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From Alex Harui <>
Subject Re: Layout optimizations
Date Sun, 25 Mar 2018 07:03:18 GMT
Interesting approach, but unfortunately I'm having trouble believing this
will work in general.  I thought that the browsers had immediate updates
after the initial screen draw, so a setTimeout to defer measuring and/or
layout will result in stuff showing up on screen in some weird state until
setTimeout finally kicks in.  Like when you change states and pile a bunch
of new components on the screen.  That's one reason Royale has not had a
LayoutManager and deferred invalidation/validation so far.  Nor does
Royale do what Flex did and start components out as invisible and only
make them visible at the end of deferred validation.  I think if you do
that in the browser it doesn't finish setting some properties on the HTML
elements until visible.

I'm glad it improved performance for your app.  But I'm concerned your
optimizations may not apply everywhere.

In Flex, the LayoutManager goes even further to sort the order of
validation based on depth in the DOM.  Otherwise in complex situations you
can end up redrawing a few times or getting stuck in a loop.  But again,
I'm still uncertain that deferred rendering is the right direction.

IMO, we should avoid the tendency to replicate the Flex way in Basic.
Might be good or even required for the emulation components, but the Basic
philosophy is to optimize the creation of optimal DOMs and if I'm right
about immediate visual updates in the browser, I think we have to accept
that and write code for that.

I think you've identified a few things that should be examined in small
separate changes.  If every layout asks for width/height, that's sounds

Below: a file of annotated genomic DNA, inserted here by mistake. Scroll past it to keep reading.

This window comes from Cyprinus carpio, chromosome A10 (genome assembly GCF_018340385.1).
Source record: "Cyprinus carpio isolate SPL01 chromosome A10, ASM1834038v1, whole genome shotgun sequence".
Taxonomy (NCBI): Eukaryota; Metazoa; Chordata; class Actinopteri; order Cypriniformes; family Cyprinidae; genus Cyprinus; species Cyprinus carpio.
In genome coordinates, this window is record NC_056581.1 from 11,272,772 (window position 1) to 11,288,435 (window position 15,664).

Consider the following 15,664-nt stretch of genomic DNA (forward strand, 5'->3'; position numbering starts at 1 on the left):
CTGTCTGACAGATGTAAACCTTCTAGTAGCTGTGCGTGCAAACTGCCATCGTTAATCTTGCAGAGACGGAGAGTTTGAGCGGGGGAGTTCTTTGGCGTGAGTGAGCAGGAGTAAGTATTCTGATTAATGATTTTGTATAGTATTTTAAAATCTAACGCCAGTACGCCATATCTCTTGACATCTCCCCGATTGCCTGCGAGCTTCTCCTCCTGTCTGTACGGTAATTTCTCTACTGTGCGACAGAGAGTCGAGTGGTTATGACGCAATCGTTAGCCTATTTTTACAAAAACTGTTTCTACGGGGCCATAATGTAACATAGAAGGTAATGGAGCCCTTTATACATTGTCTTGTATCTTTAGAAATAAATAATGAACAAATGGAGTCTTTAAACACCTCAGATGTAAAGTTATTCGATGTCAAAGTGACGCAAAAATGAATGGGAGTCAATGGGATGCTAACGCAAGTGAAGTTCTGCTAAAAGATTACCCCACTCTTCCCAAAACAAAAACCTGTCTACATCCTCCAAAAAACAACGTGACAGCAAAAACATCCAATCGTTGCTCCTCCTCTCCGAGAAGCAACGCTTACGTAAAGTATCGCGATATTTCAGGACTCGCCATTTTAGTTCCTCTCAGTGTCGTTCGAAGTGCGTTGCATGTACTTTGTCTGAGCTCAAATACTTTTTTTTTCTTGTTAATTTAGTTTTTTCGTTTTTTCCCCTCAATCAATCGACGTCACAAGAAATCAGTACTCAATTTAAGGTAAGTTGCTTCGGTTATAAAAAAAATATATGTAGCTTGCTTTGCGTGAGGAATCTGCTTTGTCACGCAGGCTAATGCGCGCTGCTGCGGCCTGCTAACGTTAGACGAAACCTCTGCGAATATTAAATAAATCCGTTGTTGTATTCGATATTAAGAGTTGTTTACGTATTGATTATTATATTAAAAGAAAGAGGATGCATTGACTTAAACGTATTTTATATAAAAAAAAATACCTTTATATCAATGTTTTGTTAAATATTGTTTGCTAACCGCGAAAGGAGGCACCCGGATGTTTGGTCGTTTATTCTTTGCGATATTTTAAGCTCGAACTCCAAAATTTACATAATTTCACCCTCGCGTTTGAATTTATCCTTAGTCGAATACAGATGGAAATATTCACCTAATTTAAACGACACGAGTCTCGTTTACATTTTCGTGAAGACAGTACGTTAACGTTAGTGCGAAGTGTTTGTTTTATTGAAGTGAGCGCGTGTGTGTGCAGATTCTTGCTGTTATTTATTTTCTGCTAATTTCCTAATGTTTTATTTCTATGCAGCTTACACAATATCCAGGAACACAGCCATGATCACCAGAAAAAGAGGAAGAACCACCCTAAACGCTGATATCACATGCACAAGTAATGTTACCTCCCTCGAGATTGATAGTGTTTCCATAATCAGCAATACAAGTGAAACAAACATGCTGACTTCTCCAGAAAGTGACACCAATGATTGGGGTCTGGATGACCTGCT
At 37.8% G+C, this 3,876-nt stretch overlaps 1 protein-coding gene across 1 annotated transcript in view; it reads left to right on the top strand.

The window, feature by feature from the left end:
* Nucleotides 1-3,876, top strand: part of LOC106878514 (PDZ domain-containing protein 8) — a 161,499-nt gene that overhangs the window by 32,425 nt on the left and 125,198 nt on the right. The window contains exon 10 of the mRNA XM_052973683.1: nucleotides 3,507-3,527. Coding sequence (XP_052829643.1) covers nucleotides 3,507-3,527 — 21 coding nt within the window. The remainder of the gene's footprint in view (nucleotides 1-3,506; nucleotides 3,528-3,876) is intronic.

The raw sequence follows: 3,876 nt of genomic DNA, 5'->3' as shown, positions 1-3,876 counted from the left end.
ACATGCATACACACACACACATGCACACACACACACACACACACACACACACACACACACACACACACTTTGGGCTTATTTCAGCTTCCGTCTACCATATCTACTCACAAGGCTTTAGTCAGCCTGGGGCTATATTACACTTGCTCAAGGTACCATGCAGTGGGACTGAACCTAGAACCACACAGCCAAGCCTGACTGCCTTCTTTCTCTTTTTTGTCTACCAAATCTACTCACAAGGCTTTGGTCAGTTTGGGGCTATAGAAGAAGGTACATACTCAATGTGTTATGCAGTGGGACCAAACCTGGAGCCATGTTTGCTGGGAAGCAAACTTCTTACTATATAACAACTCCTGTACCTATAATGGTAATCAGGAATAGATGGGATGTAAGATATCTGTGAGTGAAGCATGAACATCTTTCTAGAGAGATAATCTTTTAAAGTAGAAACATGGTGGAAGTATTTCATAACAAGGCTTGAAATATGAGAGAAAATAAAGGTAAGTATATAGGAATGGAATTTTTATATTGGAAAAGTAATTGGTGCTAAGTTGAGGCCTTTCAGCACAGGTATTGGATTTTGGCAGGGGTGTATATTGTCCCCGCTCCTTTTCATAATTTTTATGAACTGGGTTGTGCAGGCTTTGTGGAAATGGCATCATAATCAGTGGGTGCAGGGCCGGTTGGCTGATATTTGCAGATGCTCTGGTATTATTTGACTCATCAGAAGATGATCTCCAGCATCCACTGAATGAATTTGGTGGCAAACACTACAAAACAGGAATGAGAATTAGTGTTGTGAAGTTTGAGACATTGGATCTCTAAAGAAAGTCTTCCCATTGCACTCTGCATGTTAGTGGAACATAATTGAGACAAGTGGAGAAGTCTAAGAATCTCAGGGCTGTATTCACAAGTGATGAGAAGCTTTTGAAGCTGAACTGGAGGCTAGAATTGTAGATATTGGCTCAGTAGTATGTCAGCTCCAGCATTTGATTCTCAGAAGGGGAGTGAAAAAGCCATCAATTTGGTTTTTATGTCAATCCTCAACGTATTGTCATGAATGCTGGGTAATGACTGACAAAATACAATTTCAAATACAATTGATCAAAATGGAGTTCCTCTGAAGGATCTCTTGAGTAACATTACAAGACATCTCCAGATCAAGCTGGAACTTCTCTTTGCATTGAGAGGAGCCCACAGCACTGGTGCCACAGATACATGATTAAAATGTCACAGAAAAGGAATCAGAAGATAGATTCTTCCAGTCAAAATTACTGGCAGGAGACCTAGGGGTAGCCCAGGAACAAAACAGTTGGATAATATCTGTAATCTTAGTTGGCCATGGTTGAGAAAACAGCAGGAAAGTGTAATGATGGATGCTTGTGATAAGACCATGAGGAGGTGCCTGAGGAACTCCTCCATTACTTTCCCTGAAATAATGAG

wrong.  It isn't clear why VerticalLayout and HorizontalLayout that only
set the display style should need to do that.  In my prior reply, my point
was that the goal is to generate the best DOM.  The JS code should only
create HTMLElements and set attributes on them in the least amount of code
possible.  More on that below.

Then, if layouts rarely ask for width/height after the above change, we
can then consider how to generate the correct width/height, not
necessarily what is fastest for your application.  It is super important,
IMO, for framework developers to take the time to understand the concept
of any feature and try to think of how it would be used in at least one
other scenario.  In application development, you don't always have to stop
to do that.  The goal is often just to get your app out the door.  In
looking at the current and proposed width getter in UIBase, for example,
really, both versions seem wrong.  The browser is going to layout the
component with a width based on ALL css involved not just what is in the
style block, and adding the check for _explicitWidth to the front only
helps if you've set _explicitWidth in most of your widgets.  I think
_explicitWidth will mirror style.width, but again, how often are folks
setting style.width, and who is reading it? If you scanned HTML DOMs in
existing JS apps, I don't think we see it too often.  Did we rule out just
always returning HTMLElement.offsetWidth?  Shouldn't it be possible to